Attorney General Carl Bethel said yesterday that while the white paper on land registrations – announced in the House of Assembly more than a year and a half ago – is on the back burner he expects to begin reviewing current land laws by early 2020 in a move toward land reform.
“We’re not on that issue as yet. We’ve been rather focused of late on certainly financial matters and certainly after that hurricane-related matters. We’re looking to deal with some environmental legislation now and perhaps early into the new year,” Bethel said in an interview with Guardian Business.
“I have referred a suite of draft laws – about five of them that were generated around about 2010 and never went anywhere – to the Law Reform and Revision Commission for them to review, so that I can get some kind of a view of them, but it wouldn’t be until possibly early in the new year that we would start to look very closely at it.”
The implementation of a national system of land registration has been considered crucial to ending unresolved land title issues in The Bahamas, thereby modernizing and simplifying land-related issues. It is also considered a critical component of a sophisticated international financial center and would improve the ease of doing business in The Bahamas.
“You know land is a very emotional issue. Any attempt to bring rationality to it can often provoke irrational responses. And so, it’s not something that can be lightly entered into when you are dealing with reforming the property laws, so we’re treading very carefully on this,” Bethel said.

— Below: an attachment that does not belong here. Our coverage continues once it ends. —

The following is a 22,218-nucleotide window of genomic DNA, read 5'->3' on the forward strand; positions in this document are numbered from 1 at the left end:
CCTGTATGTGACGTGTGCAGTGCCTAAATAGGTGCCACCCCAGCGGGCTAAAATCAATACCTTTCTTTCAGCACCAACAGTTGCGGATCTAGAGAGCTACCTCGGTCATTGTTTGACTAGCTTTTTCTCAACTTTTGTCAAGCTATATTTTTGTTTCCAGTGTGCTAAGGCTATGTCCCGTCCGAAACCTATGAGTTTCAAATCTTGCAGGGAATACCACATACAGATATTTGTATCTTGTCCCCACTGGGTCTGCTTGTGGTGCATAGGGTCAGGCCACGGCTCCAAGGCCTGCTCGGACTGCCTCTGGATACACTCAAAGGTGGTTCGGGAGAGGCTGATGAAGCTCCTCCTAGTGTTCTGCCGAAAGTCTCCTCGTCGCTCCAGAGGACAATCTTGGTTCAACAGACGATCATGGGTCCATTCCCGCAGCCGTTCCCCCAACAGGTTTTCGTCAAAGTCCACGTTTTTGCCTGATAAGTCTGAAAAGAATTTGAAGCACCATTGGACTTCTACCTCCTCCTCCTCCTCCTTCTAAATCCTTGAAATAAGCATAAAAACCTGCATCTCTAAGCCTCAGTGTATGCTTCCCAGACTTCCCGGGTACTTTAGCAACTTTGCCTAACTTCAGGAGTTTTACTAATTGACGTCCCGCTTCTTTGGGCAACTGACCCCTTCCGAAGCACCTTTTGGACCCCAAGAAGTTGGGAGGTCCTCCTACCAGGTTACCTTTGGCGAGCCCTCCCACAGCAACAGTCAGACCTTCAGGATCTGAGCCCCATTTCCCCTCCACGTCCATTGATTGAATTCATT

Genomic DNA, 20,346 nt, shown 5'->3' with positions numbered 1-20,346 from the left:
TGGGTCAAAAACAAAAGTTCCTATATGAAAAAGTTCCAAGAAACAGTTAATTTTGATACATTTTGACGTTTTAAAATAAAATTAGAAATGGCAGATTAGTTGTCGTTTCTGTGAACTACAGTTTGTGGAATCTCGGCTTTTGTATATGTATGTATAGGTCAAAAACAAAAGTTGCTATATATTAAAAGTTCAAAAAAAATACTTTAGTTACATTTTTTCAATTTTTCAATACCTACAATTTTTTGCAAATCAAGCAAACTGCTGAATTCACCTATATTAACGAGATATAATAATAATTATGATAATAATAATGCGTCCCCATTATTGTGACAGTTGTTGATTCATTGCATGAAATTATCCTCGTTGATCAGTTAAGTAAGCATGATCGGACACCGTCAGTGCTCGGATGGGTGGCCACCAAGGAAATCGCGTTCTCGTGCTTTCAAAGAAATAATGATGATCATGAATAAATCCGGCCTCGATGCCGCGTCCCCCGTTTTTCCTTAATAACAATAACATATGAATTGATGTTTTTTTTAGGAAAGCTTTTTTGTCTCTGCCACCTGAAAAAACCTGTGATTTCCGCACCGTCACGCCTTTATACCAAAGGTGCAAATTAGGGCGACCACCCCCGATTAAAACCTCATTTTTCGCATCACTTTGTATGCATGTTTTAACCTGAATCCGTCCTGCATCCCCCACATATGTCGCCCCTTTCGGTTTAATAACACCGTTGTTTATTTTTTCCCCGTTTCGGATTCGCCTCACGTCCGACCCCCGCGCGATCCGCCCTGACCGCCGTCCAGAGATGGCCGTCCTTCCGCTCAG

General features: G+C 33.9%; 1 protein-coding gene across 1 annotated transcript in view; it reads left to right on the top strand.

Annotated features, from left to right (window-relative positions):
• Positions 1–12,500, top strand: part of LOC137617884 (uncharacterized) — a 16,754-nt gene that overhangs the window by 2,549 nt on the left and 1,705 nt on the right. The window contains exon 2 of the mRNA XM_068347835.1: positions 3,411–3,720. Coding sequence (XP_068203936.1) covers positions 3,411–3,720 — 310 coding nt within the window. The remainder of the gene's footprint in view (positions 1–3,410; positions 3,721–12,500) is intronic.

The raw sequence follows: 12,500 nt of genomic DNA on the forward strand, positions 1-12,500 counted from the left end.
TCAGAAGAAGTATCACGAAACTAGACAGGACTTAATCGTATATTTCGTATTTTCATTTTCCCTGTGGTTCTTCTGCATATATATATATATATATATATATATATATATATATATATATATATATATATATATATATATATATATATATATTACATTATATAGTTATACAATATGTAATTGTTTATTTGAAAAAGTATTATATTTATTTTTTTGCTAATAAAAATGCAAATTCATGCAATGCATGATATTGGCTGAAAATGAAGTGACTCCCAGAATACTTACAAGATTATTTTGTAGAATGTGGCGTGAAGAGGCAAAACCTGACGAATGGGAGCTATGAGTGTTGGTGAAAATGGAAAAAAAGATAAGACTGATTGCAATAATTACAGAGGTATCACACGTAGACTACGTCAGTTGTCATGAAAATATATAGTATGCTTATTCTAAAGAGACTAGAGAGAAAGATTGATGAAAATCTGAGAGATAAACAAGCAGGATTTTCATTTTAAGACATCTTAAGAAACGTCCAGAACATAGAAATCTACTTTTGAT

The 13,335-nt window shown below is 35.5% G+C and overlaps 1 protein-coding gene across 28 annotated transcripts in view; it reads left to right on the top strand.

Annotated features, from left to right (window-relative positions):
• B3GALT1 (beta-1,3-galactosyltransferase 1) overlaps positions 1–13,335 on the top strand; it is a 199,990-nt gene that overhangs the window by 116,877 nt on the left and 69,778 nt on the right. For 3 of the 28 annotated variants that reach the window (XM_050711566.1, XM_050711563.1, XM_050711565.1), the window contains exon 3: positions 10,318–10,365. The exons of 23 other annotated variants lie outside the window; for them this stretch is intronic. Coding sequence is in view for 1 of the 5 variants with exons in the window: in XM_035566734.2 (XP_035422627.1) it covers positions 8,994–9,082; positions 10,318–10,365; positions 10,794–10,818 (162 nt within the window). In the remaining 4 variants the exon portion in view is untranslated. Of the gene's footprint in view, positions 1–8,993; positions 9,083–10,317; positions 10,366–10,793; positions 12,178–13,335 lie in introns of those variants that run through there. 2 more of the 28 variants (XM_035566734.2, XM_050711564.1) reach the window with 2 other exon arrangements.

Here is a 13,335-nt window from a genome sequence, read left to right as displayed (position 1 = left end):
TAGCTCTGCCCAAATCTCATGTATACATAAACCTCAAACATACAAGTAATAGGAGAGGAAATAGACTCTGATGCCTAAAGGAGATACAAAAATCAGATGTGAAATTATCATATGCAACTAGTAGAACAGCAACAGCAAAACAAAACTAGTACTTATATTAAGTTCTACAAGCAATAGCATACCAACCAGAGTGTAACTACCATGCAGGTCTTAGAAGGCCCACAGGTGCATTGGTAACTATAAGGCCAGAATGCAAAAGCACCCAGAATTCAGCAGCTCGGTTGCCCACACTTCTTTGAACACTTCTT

His comments come after developer and businessman Sir Franklyn Wilson earlier this week called for the government to bring about swifter land reform laws to safeguard against the “stealing” of property, particularly on storm-ravaged Abaco, that has been deserted by most residents in the aftermath of Hurricane Dorian.
“Land claims are adjudicated in court and the burden of proof is quite high. There are some very technical rules that apply, coupled with an intention to possess and so it’s quite difficult you know,” Bethel said when asked about concerns about the stealing of property.
“Land issues, particularly in the Family Islands, can be very complex because of issues such as generation property and the quality of occupation being seasonal sometimes, sometimes intermittent, sometimes more permanent, but there are always these issues that apply, particularly in Family Islands and also in rural areas in New Providence. But there’s a place for these to be ventilated in court right now and even when we change the law or update the law, the place to ventilate these things will still be in court.”
Bethel said one of the proposed law reform bills under review calls for the appointment of a land commission, with suggestions that this could get rid of the Quieting Titles Act and also lessen the cost of adjudicating title disputes.
“But the difficulty as with all things is that everything depends on proof, marshalling evidence, obtaining witness statements, preparing rational presentations to place before whether it’s court or a tribunal. So there’s always going to be some cost involved and it’s going to be some issues with a tribunal, because people have the ability to appeal to a higher court,” he said.
“So, there are a number of issues, one is to get rid of the Quieting Titles Act. But what do you replace it with, how do you adjudicate in a cost-effective way? And so it’s a very complex matter right now.”